Are you having back pain with any of the following?

  • Severe pain, weakness or tingling in your leg(s).
  • Difficulty stopping urination or loss of control of bladder or bowels.
  • Unexplained fever, nausea or vomiting.
  • A history of cancer or unexplained weight loss.

We understand that you are experiencing one or more of the health issues that might be impacting your back pain.

We recommend that you discuss these health issues with your doctor before proceeding with this program.

Once you are cleared by your doctor to do this program, we hope it helps you find relief from your back pain.


Cancer that occurs in the liver is often referred to as primary liver cancer. The liver is also a common place for cancer to spread because unlike other organs, the liver has 2 blood supplies. In the United States, cancer found in the liver is more often the result of liver metastases (cancer that has come from another part of the body) than primary liver cancer.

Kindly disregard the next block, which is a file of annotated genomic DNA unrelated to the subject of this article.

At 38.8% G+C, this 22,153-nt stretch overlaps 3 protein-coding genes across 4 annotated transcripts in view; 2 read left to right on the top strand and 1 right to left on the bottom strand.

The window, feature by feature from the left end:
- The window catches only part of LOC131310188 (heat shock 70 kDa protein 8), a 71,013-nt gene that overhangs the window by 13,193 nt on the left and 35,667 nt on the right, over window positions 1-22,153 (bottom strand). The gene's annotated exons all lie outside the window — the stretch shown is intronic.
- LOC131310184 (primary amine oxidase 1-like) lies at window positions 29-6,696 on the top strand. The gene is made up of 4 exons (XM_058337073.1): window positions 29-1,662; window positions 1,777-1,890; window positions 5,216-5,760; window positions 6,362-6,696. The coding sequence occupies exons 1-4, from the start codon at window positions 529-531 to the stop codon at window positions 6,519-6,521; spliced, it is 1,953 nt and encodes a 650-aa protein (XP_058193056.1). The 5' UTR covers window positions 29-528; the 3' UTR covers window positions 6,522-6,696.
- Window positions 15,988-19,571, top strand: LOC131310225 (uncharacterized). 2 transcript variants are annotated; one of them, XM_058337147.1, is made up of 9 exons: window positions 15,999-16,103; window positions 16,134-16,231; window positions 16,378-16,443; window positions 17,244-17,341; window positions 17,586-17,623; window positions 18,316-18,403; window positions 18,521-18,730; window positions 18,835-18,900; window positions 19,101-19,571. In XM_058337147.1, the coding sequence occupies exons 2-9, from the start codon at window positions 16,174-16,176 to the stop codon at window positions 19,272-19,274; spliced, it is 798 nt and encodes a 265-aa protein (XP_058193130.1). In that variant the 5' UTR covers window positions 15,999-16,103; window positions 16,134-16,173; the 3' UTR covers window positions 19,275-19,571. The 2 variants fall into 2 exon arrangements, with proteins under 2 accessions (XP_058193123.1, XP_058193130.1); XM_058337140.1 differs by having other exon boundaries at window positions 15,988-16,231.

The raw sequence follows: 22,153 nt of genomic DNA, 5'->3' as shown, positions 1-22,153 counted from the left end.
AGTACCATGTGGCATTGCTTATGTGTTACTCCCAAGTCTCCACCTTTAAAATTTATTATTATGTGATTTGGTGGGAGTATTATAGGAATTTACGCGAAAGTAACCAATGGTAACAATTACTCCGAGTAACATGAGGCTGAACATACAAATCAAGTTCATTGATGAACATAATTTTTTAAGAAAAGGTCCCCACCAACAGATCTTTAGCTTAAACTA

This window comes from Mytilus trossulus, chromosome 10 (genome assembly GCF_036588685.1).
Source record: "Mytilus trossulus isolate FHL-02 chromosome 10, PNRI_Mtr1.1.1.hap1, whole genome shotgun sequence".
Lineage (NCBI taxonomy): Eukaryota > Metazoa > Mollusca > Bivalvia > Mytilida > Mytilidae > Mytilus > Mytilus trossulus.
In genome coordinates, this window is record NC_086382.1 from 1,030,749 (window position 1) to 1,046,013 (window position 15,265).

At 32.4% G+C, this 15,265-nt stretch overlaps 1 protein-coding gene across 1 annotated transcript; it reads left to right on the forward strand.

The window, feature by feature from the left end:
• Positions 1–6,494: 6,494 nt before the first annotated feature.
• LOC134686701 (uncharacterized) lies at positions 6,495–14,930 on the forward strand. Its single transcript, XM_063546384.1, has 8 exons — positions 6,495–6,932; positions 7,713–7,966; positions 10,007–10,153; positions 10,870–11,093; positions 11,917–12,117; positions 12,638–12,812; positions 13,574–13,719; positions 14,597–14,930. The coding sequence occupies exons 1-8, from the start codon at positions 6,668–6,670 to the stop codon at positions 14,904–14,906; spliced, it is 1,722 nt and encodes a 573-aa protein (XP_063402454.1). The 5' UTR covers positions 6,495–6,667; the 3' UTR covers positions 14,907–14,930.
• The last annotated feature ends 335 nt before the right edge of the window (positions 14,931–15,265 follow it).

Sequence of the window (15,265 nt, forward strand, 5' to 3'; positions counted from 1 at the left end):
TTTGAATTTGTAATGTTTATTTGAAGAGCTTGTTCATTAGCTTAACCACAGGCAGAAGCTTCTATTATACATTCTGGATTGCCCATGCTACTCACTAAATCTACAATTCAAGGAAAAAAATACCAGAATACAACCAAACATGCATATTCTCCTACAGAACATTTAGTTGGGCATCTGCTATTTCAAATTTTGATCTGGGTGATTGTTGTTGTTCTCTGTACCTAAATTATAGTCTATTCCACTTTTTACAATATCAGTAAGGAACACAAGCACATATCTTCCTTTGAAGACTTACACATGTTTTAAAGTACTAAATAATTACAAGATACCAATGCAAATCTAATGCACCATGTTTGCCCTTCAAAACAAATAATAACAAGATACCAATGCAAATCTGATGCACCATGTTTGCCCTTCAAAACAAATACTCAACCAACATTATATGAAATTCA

After we learn everything we can about your liver cancer and the overall health of your liver, we discuss the treatment options and develop a plan that is right for you. Standard treatment options for liver cancer include surgery, tumor ablation, embolization therapy, radiation therapy, chemotherapy, and targeted therapy.

Additional References:


Surgery may be an option if you have early-stage liver cancer and your liver still functions well. There are 2 types of surgery to treat liver cancer: